Nashville, or more specifically Brentwood, Tennessee was my fifth Komen run. I checked the weather (rain, rain and cold rain) packed a raincoat and change of clothes and was driving on the freeway at 4:00 a.m. I was looking at a sub-3 hour drive but with the rain I felt it might take longer. I needed to pick up my packet at 7:00 a.m. and I allowed more time since I was unfamiliar with my destination. I don’t love to drive over bridges but the bridge over the Tennessee river was easy, even with the fog and rain. I’ve repeatedly driven I65 south to visit relatives so I could probably close my eyes (yeah, that really will never happen) and drive it
I arrived at the venue, parked and started looking for the packet pick up and survivors tent. I was immediately enveloped in live country music which surprised me but shouldn’t have. This was Nashville Komen after all but I think I was expecting religious music. I grabbed my packet, bib and an empty travel bag for my Komen goodies I was going to collect.
Greater Nashville Komen had a pretty good selection of vendors and volunteers who braved the rain for us. But I’m going to point out the volunteers at the photo area where the picture below was taken. The way it worked was you gave one lady your goodie bag, chose some props and lady number two took your cellphone and took your photo. Then your bag and phone were returned to you. But this is what happened to me: I gave lady number one my goodie filled pink bag, grabbed my crown, passed my cellphone, kept my camera bag, had my photo taken, put the prop down and walked away from the table. When I realized I didn’t have my pink goodie bag I immediately returned and asked lady number one to give it to me. She replied “Someone must have taken it. I don’t see it.” What……? So I said, “You were responsible for my bag and yes, I stepped away from the table, but you were supposed to keep it and return it to me.” She replied ” Well, I don’t know were it is, sorry.” Uh, no lady number one. What if my keys had been in that bag? Or medications that I needed to take? Or my driver’s license with cash and cards? Lady number one’s cavalier attitude was unacceptable and she refused to own her mistake. Luckily for me I had nothing personal in that bag.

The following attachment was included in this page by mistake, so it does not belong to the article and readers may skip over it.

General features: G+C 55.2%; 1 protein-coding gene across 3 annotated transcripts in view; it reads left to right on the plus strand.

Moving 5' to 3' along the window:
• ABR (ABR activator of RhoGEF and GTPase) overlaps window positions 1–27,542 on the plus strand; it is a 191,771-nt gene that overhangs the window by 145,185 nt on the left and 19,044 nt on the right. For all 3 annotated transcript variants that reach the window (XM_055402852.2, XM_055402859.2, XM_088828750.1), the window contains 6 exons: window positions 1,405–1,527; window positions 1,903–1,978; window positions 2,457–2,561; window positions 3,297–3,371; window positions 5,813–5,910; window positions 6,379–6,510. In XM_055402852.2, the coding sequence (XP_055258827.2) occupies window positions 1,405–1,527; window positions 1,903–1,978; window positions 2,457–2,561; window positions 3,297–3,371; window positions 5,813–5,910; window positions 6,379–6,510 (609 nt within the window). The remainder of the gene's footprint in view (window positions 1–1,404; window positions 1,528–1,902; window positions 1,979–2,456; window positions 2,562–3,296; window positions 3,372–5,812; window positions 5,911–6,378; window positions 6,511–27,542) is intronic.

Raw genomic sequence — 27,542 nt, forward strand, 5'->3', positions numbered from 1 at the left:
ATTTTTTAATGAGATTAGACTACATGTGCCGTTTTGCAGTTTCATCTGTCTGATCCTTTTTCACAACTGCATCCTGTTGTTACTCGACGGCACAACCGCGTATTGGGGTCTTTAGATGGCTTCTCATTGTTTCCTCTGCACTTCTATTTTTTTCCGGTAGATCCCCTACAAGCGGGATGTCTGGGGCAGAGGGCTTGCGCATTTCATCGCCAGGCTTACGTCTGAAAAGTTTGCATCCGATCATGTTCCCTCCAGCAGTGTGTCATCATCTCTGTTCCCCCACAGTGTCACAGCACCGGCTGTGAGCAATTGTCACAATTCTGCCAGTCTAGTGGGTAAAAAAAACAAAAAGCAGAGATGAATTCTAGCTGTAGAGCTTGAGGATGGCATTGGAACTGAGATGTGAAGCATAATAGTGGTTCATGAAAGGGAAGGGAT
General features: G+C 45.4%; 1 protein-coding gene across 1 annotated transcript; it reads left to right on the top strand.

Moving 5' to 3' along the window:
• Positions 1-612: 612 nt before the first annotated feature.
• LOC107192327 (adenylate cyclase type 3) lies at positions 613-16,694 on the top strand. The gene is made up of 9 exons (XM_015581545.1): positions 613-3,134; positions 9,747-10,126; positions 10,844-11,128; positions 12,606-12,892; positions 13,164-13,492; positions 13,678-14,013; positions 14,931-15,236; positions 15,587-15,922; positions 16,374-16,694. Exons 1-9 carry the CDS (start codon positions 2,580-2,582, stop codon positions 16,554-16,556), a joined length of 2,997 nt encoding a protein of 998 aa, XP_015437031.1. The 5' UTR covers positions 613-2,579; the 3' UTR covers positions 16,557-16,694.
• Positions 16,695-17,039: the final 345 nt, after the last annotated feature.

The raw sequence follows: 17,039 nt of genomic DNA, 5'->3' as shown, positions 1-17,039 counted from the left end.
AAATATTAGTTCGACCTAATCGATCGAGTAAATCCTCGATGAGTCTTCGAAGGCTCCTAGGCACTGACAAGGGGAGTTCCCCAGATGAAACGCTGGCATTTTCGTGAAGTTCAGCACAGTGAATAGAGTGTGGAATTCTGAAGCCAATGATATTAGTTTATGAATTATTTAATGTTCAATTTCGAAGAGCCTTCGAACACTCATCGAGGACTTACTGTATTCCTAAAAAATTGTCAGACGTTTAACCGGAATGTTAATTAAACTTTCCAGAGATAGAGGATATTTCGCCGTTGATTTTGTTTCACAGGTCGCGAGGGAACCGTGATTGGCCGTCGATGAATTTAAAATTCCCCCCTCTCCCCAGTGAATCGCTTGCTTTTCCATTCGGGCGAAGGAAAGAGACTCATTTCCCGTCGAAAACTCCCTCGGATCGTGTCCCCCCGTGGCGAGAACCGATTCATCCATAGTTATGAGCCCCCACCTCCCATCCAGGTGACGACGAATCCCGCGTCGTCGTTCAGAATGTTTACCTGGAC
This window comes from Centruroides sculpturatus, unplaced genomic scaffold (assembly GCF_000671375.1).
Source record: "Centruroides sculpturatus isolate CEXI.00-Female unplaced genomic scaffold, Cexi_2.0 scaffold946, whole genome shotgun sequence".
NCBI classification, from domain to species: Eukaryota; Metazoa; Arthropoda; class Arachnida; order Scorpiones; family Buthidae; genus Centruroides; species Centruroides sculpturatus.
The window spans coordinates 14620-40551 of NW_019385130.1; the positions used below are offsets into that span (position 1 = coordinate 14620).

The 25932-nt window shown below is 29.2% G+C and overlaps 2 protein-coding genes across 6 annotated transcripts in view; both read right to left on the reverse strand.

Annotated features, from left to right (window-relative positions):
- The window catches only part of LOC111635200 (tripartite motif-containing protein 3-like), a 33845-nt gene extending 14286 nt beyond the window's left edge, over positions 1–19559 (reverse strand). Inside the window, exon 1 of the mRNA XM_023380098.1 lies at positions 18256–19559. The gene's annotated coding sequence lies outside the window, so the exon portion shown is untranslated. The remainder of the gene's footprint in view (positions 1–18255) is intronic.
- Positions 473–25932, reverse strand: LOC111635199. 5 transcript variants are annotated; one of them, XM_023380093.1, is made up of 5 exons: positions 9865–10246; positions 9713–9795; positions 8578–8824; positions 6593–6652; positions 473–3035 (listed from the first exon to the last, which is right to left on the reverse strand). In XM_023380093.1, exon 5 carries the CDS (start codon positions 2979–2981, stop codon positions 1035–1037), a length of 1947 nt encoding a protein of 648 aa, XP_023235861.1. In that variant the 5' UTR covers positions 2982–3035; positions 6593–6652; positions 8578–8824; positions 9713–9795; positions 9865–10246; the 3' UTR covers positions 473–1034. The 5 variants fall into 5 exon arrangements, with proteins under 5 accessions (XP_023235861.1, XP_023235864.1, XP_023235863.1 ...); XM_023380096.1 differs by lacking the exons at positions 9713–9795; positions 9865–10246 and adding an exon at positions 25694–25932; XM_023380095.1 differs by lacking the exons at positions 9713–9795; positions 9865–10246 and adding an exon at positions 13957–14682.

I returned to packet pick up in the drizzle and was given another bag after explaining mine was stolen because lady number one was lazy and not doing her ONE JOB OF THE DAY and I proceeded to replace my original goodies. Nashville Komen, your volunteers need more training. I could have dismissed this incident if lady number one had been a kid or teen but she was fully an adult. But an IRRESPONSIBLE adult.
The rain slacked up and the sky became a bit brighter just in time for the race. The course was divided in the middle with runners on the left (as it should be) with a head start and walkers on the right. I walked this Komen also so I could experience it and enjoy my final Komen of the year. It was another miraculous day to be a survivor and to walk with other survivors. The race ended as the rain returned and I was grateful that I didn’t get a sunburn!
Nashville Komen taught me a great lesson in personal responsibility. I will NEVER let a stranger (even an official volunteer) hold anything that belongs to me. Lady number one should have immediately given my bag to me when I finished the photo shoot. I accept full responsibility for walking away and leaving it but shouldn’t she have had it in her hands while waiting for me to finish? It was still a great, rainy, memorable day.
Have you had a Nashville race? Which one was it?